Protect the cultural heritage, bring transparency to our company accounting, marketing, internal communication and relations with company partners (family members), explore the problem together where a joint decision needs to be made and be able to take the initiative when necessary.

What are your short and medium term plans?

We want to be the first company that comes to customers’ minds in our industry. For this we need as many customer ambassadors as possible. I know that the best advertisement is a referral. This is actually the basis of the “influencer” concept that has been around on social media for quite some time. Of course, at this point, people today have begun to perceive them as the same advertisement on television or in the newspaper, and they do not seem as sincere as before.

We have always strived to grow this business more organically. In other words, it’s like people who are our actual customers are telling the other party about us completely out of their own free will, not with the budget that the company has given that person. We have encountered this many times over the years. Doing your job honestly and building trust is always a long-term investment.

“I don’t look at the past and evaluate it in today’s terms”

Canan Önder: “Did you have any wishes in your business life?” He answered our question this way: “Actually, both in my business and in my social life, instead of saying ‘I wish,’ I look back and see how I’ve progressed today. So I think one by one about the steps that led me to today, to my current endeavor.

If from what I’ve been through today, I’m happy with where I am; I think to myself: “So it was necessary not to go that day, or to go there to prepare me for this. Of course I didn’t know that day and how angry, scared or angry I am. I should note this awareness; “Let me not be prejudiced in my feelings about my decisions.” Even if I’m not happy with what I’m experiencing right now, I think, “Okay, the decision I made that day was bad, but I wasn’t the same. person…

“I wonder what would have happened if I had made a different choice?” Of course, time doesn’t go back, and neither does the answer to this question, but I’ll note it so I can make a more detailed decision next time. Simply; “Times change, options change, mentality changes, your customer changes and you change. In this case, I don’t look at the past and evaluate it on today’s terms.”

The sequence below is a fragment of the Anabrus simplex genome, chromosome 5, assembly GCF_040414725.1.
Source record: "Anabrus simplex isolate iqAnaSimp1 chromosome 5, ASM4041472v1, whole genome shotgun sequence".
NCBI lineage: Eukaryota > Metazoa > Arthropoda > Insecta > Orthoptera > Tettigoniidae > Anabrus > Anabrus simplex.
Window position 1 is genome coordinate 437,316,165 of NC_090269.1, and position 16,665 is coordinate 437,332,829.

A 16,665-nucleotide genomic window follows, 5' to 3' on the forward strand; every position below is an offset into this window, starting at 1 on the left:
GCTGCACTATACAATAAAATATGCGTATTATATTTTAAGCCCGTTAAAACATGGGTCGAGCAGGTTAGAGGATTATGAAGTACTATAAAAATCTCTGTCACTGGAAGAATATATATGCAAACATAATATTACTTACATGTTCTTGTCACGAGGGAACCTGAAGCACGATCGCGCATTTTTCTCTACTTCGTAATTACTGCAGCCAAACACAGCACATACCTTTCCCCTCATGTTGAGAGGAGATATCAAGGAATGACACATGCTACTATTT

“Doing resistance and cardio exercises is my biggest hobby.”

Canan Önder said about her hobbies: “My biggest hobby is getting up early in the morning and doing resistance and cardio exercises for 11 years. With the training I have done in the last 2 years, I became a Personal Trainer and now take it as a second job. It is a fact that our lifestyle, where movement is gradually decreasing, represents a great threat to our health rather than comfort. “I feel very good about helping my clients who think like I do and want to exercise for their health,” he said.

“There can be a day that feeds the moon, there can be a month that feeds the year”

Canan Önder: “Is there any advice you learned from your elders that resonates with you and guides your business and personal life?” He answered our question this way: “When I first started working in business; When few customers came, I always had my eyes on the door and felt uneasy. At such moments, my father used to say: “There will be a day, it will feed the moon, there will be a month, it will feed the year.” He continued: “Calm down, some days there won’t be any sales, some days you won’t be able to sit down at all, some months you won’t be able to sit down at all, that’s the way retail is. “Over the years I’ve always seen that he was right.